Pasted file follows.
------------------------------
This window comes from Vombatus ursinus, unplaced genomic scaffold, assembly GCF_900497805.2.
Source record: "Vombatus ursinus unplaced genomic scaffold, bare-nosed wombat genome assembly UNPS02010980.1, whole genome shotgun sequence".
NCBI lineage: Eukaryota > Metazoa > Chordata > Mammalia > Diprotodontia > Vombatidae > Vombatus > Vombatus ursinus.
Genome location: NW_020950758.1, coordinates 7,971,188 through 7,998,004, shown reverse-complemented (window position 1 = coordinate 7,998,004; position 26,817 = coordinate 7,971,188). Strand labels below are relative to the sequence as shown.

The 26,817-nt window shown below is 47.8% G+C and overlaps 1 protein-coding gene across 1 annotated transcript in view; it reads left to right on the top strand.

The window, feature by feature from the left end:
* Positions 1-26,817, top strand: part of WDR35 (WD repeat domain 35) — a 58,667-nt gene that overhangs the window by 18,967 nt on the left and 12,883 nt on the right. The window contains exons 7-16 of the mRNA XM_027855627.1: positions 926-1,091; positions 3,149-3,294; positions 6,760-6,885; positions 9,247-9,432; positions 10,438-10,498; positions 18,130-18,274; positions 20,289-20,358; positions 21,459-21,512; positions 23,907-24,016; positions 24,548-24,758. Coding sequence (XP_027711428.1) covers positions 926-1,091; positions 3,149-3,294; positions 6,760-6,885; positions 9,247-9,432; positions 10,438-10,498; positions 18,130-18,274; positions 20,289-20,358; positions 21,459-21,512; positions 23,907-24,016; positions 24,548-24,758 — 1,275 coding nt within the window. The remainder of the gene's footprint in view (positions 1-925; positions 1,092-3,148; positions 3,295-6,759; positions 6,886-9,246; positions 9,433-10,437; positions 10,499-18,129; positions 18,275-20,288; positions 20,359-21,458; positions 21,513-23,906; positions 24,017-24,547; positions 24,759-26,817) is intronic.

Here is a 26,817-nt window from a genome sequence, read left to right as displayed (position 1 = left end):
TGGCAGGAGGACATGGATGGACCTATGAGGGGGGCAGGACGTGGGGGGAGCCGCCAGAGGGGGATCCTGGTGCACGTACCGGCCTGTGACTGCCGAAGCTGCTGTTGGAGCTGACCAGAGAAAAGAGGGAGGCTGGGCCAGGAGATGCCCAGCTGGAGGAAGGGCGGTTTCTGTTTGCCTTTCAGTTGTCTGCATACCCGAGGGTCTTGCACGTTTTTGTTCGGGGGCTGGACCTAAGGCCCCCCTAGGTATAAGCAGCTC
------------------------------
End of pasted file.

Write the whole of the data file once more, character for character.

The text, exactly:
This window comes from Vombatus ursinus, unplaced genomic scaffold, assembly GCF_900497805.2.
Source record: "Vombatus ursinus unplaced genomic scaffold, bare-nosed wombat genome assembly UNPS02010980.1, whole genome shotgun sequence".
NCBI lineage: Eukaryota > Metazoa > Chordata > Mammalia > Diprotodontia > Vombatidae > Vombatus > Vombatus ursinus.
Genome location: NW_020950758.1, coordinates 7,971,188 through 7,998,004, shown reverse-complemented (window position 1 = coordinate 7,998,004; position 26,817 = coordinate 7,971,188). Strand labels below are relative to the sequence as shown.

The 26,817-nt window shown below is 47.8% G+C and overlaps 1 protein-coding gene across 1 annotated transcript in view; it reads left to right on the top strand.

The window, feature by feature from the left end:
* Positions 1-26,817, top strand: part of WDR35 (WD repeat domain 35) — a 58,667-nt gene that overhangs the window by 18,967 nt on the left and 12,883 nt on the right. The window contains exons 7-16 of the mRNA XM_027855627.1: positions 926-1,091; positions 3,149-3,294; positions 6,760-6,885; positions 9,247-9,432; positions 10,438-10,498; positions 18,130-18,274; positions 20,289-20,358; positions 21,459-21,512; positions 23,907-24,016; positions 24,548-24,758. Coding sequence (XP_027711428.1) covers positions 926-1,091; positions 3,149-3,294; positions 6,760-6,885; positions 9,247-9,432; positions 10,438-10,498; positions 18,130-18,274; positions 20,289-20,358; positions 21,459-21,512; positions 23,907-24,016; positions 24,548-24,758 — 1,275 coding nt within the window. The remainder of the gene's footprint in view (positions 1-925; positions 1,092-3,148; positions 3,295-6,759; positions 6,886-9,246; positions 9,433-10,437; positions 10,499-18,129; positions 18,275-20,288; positions 20,359-21,458; positions 21,513-23,906; positions 24,017-24,547; positions 24,759-26,817) is intronic.

Here is a 26,817-nt window from a genome sequence, read left to right as displayed (position 1 = left end):
TGGCAGGAGGACATGGATGGACCTATGAGGGGGGCAGGACGTGGGGGGAGCCGCCAGAGGGGGATCCTGGTGCACGTACCGGCCTGTGACTGCCGAAGCTGCTGTTGGAGCTGACCAGAGAAAAGAGGGAGGCTGGGCCAGGAGATGCCCAGCTGGAGGAAGGGCGGTTTCTGTTTGCCTTTCAGTTGTCTGCATACCCGAGGGTCTTGCACGTTTTTGTTCGGGGGCTGGACCTAAGGCCCCCCTAGGTATAAGCAGCTC